I went and saw him last night. I'm still more traumatized by the passing of my cat than is normal (if someone said I could have one more day with her in exchange for my pinky finger, I would not  hesitate to offer my hand), and felt tremendous anxiety over the thought of being in that same back room and of going to say goodbye...again. But I'm glad I went.

He was so happy to see me, smiling big in spite of his pain and trying to scoot closer. I got a stool so I could reach his cage and leaned my entire upper body into it, resting my head next to his and thanking him for being such a good friend, such a loyal protector, such a selfless soul. I alternated between chattering happily about how many treats he deserved and how much fun we had at the beach house together to crying quietly into his neck about how important he was to our family and how sorry I was for not always giving the same level of love that I got. 

At one point the janitor tapped me on the back, offering a Kleenex.

"I been praying for the poor little guy," she said softly before shuffling away.

One of the vets approached and told me it looked bad and that she had spent the day researching special slings and calling local surgeons to see if they would take a chance with a risky and expensive surgery, with no luck. He can no longer control his bathroom function and I guess that makes him not a candidate for a wheelchair.

When I went to leave, he began to cry and I got halfway down the hall before turning around and going back to him. "I will be back tomorrow," I promised, pressing one more kiss onto his head, him pushing his face into me. I couldn't sleep last night, because I so badly didn't want tomorrow to ever come.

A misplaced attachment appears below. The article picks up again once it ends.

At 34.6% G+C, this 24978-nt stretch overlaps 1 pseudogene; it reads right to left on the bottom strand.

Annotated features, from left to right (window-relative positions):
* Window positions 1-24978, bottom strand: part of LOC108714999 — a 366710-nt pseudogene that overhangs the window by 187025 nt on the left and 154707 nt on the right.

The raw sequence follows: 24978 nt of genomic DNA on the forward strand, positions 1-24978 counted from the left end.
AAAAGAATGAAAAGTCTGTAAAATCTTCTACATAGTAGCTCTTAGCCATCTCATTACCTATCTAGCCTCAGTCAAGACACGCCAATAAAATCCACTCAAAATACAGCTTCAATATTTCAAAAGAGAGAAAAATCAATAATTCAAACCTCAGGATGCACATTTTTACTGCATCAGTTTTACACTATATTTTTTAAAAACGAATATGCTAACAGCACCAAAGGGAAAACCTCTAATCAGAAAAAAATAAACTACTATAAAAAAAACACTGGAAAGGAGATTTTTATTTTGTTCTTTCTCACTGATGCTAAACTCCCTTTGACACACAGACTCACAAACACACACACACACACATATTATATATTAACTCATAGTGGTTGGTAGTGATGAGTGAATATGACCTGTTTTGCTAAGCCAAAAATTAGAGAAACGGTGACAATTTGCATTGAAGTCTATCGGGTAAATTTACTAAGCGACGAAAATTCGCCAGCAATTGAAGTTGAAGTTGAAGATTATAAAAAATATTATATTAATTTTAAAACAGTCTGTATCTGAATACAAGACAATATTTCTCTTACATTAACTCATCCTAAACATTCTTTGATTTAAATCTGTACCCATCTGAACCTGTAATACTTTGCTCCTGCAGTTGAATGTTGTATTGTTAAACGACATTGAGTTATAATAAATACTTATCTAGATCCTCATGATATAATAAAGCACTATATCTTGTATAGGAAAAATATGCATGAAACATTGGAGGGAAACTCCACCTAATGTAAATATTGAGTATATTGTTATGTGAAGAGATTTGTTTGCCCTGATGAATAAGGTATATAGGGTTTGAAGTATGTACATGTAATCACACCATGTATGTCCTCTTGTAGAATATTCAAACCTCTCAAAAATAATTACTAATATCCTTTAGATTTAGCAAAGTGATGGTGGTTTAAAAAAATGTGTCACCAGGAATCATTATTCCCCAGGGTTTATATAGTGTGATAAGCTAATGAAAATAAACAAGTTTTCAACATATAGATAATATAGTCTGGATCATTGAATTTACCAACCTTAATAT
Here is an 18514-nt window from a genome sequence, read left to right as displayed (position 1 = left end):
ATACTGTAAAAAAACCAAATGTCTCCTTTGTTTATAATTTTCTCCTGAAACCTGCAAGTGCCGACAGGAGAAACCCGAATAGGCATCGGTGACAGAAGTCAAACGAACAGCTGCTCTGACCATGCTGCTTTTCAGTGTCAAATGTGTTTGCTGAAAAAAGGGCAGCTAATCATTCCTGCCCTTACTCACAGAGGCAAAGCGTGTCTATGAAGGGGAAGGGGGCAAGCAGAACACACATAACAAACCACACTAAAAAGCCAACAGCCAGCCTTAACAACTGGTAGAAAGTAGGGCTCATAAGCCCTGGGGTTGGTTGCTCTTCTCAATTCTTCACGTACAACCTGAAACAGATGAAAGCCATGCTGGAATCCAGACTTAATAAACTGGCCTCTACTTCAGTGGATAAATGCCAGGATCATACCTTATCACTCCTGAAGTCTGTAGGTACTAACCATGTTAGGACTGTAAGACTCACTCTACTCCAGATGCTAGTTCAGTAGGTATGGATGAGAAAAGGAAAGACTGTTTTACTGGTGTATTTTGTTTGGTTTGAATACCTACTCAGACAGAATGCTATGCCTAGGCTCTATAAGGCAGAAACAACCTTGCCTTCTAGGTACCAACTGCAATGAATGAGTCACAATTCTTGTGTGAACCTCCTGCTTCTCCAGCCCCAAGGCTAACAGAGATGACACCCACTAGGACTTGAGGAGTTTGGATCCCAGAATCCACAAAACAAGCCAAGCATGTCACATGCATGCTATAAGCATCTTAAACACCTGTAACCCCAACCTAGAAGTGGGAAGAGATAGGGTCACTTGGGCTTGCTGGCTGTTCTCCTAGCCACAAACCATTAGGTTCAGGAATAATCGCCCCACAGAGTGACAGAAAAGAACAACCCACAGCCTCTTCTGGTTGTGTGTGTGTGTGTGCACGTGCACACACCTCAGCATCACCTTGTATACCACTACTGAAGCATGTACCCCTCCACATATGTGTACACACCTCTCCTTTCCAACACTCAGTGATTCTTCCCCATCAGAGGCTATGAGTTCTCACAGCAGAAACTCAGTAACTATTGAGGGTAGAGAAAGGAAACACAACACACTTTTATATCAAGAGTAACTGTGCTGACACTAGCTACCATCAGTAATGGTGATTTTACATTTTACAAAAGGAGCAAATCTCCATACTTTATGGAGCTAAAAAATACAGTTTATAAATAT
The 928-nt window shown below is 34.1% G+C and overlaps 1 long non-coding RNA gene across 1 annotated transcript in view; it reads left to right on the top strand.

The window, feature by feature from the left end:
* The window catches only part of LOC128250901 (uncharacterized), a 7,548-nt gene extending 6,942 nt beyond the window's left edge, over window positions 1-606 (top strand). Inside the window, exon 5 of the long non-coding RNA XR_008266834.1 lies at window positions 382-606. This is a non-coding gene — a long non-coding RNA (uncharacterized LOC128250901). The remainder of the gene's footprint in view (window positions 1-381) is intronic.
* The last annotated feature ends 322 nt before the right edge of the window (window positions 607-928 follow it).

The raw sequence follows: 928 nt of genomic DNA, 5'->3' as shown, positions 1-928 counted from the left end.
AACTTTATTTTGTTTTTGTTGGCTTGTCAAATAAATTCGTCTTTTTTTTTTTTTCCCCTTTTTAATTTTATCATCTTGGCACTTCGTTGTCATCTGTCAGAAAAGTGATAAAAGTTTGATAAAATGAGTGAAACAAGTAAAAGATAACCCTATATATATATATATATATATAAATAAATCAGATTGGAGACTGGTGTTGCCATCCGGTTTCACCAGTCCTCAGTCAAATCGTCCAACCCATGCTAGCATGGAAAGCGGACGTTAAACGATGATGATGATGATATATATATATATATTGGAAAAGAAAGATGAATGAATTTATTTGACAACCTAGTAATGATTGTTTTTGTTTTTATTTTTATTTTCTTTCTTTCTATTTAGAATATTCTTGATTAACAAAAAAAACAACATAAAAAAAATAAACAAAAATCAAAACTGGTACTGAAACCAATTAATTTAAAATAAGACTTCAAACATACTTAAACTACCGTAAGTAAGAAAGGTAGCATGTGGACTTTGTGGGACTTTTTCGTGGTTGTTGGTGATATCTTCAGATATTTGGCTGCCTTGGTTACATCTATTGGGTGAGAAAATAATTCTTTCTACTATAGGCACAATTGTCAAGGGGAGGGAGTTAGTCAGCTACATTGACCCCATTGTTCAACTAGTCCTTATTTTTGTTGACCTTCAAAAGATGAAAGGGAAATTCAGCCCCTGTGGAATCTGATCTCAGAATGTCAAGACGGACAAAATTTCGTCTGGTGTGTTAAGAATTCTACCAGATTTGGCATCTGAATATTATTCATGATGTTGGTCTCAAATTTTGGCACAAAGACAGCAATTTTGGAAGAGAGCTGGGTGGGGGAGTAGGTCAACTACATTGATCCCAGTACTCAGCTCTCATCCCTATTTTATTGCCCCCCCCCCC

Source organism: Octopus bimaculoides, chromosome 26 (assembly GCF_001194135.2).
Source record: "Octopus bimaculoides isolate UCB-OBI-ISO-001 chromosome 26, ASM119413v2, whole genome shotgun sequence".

The kids don't know how bad it is yet. They have asked for him every morning. Big Kid has an assignment to finish, which is coincidentally a story told through Murphy's point of view, and I'm waiting for him to finish it so we can have The Talk and decide what to do about goodbyes. I am dreading this moment almost more than the rest of it because as a mother, my grief will have to retreat behind closed doors in order to lessen theirs. There is a great temptation to just tell them that he passed away after the fact, but I can't imagine them just never seeing him again.

Once Big Kid told me that when he was an adult, he wasn't going to have pets because it hurts so much when they die. I told him that was absurd, to think of the joy they brought to our lives!

But I'm beginning to agree with him.

The thought of not hearing frantic barking at every neighbor who passes fills me with dread instead of relief. I will miss how he acts when he gets a treat, sitting and waiting patiently and then tossing it into the air over and over again while happily prancing in circles around it. How he drove me crazy at the beach house with never wanting to leave my side but being too lazy to participate in beach walks. Of the time he jumped from a paddleboard out in the Gulf and swam as hard as his little body could to reach me on shore--not because he doesn't like paddleboarding but because he can't stand to be away from me. About how awful it is that his final four nights were spent alone, without me. Ugh.

Today is going to suck. This weekend is going to suck. This whole year might suck.